A founder of the craft beer movement in New Zealand, Richard Emerson has seen his dream played out with the establishment of a tap room and restaurant at the Dunedin brewery.
T he first time I tasted Emerson’s was at the BrewNZ 2008 awards in Wellington and it was my introduction to the world of craft beer. The brewery won so many awards that night it was impossible not to take note that something truly exciting was coming out of Dunedin. Emerson’s has been making craft beer in the deep south since 1992. Back then, when founder Richard Emerson first started, there were only 50 of his ilk in New Zealand – today there are almost 200.
There’s no doubt many brewers around the country were inspired by this young brewer whose keenly honed palate led him to start making beer in his mother’s Dunedin kitchen.
It was a trip to Edinburgh with his parents at age 18 that exposed Emerson to the world of hops and different flavours. “At the time the legal drinking age in New Zealand was 20 but in Edinburgh it was 18 and it was like a beer paradise for me trying out all the different beers and going to the pubs,” he says.
Returning to New Zealand he was disappointed to discover the beer available here was not as flavoursome. “It was bland, watery with hardly any hop aroma and I wanted to change that,” says Emerson.
He admits that as an 18-year-old having an awareness of hop aroma might be considered unusual but he puts that down to being born deaf. “If you lose one sense, you gain influence in other areas. Flavour has always been a passion of mine in food and drinks, so it’s natural for me to be enamoured by the flavour rather than just listen to people,” he says.
Bookbinder was Emerson’s first successful brew that he “exported overseas to Wellington”. Notable for its sweet, perfumey, malt and hop aroma Bookbinder ale is both full flavoured and refreshing. “Wellington is probably one of the reasons that Emerson’s grew because we took a foothold [there],” Emerson says. “Bookbinder became the Wellington beer until the craft beer market expanded. That’s how I got a foothold in the early days.”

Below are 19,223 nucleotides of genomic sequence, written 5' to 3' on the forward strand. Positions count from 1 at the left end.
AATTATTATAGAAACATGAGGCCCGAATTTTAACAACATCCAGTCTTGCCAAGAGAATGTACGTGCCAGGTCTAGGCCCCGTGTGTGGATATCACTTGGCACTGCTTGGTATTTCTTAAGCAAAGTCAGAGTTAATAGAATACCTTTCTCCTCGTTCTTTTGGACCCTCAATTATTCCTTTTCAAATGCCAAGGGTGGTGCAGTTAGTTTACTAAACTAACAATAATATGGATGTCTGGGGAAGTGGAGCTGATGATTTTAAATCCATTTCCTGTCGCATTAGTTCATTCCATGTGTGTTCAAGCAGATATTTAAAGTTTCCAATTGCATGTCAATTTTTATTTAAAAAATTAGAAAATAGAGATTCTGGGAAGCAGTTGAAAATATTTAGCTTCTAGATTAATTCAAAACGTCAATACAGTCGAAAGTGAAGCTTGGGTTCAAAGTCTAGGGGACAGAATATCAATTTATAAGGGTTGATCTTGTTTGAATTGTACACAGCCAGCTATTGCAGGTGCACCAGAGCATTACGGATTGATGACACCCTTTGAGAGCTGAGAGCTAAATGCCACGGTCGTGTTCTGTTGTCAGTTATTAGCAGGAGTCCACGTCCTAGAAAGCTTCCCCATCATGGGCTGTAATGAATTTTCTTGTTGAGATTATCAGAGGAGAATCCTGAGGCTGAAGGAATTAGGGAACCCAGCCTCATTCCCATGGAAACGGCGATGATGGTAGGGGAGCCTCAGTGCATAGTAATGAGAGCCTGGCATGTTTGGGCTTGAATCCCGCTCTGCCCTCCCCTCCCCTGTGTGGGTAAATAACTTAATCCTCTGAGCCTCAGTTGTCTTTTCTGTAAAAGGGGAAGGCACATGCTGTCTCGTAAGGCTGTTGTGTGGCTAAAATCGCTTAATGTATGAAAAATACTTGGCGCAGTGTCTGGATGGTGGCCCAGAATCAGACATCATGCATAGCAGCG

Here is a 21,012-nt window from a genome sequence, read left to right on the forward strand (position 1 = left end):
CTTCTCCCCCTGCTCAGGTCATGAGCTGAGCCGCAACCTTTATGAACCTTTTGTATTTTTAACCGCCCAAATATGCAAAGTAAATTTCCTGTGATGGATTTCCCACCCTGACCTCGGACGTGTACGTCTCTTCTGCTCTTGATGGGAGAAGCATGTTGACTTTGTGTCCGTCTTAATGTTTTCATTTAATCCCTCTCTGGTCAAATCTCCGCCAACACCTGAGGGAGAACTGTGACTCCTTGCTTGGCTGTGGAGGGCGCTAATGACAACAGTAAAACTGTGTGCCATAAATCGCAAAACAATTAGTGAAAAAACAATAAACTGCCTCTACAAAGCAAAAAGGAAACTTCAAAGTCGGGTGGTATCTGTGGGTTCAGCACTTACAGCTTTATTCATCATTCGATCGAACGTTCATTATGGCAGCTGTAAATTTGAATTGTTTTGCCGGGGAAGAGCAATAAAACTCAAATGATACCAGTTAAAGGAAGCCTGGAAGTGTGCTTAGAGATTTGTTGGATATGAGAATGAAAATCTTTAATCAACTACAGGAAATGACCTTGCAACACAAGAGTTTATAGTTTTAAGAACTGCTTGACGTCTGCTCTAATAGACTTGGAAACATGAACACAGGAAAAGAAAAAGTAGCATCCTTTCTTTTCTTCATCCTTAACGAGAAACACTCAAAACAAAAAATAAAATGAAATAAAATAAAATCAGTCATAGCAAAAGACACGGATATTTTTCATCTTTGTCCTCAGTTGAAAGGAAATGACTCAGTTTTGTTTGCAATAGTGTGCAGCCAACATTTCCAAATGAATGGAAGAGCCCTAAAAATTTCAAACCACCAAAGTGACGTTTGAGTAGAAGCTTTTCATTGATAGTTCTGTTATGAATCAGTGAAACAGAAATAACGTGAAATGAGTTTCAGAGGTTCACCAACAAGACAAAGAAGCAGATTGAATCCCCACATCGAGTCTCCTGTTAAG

Bookbinder won a gold at the 2008 awards and is still a top seller in Emerson’s core range alongside London Porter, Bird Dog, Pilsner, 1812, Dare Devil and Hop Wops. Over the past 25 years, Emerson has steadily built up the business, pouring profits back in to make more beer to keep up with demand, and moving premises four times.
Today, as founder, Emerson leaves the beer making to the company’s six brewers. “It’s good for the boys to take up the reins and inspire their creativity. If I’m in the way, the creativity might not be as good,” he says. “I’m proud of what they do and by the way they pick up the Emerson’s philosophy, the way we do beers and how we approach the flavours.”
Flavour, balance and drinkability are the three pillars of the brewery’s philosophy and while Emerson’s is committed to producing its core range, the brewers continue to play around and experiment with small batch brews. “It’s what makes craft brewing so much fun,” he says.
Recent examples include a sour beer with Japanese plums in it; and a 2.5 per cent low alcohol hoppy pale ale called Moderation.
Being bought by Lion in 2012 has made the company stronger and it enabled one of Emerson’s long-held goals to finally come to fruition – the opening of a tap room and restaurant at the brewery in June 2016. A postcard penned to his grandmother in 1990 (which outlines his desire to one day own a brewpub) proudly hangs in the foyer of the new brewery on Anzac Ave.
Part of the conditions for Lion buying Emerson’s was that the brewery stayed in Dunedin. It also enabled him to pay out all of the original investors (mostly friends and family) who supported him along the way. As well as the “one-shot opportunity” to make a tasting room and restaurant happen.
“We are actually in a better position to have a big brand company behind us,” says Emerson. “They leave us to be totally independent but with a financial backing.”
Emerson is proud of the buzzing tap room and restaurant. It’s a culture he fell in love with on that first trip to Edinburgh and what he believes is the beauty of beer – bringing people from all walks of life together with great food and conversation.
All the beers are still produced on site and Emerson’s is still winning awards. Its beer label refresh took home the Best Packaging Award at the Brewers Guild of NZ Awards in 2017.
And Emerson thinks New Zealand’s current booming craft beer scene is “fantastic”. “It’s wonderful that people around the country are making great beers and we really enjoy having a beer from those breweries,” Emerson says. “At the end of the day every brewer has to look after their own market and prove themselves in the marketplace. What we do the most of is just try and keep up with the demand of what we do.”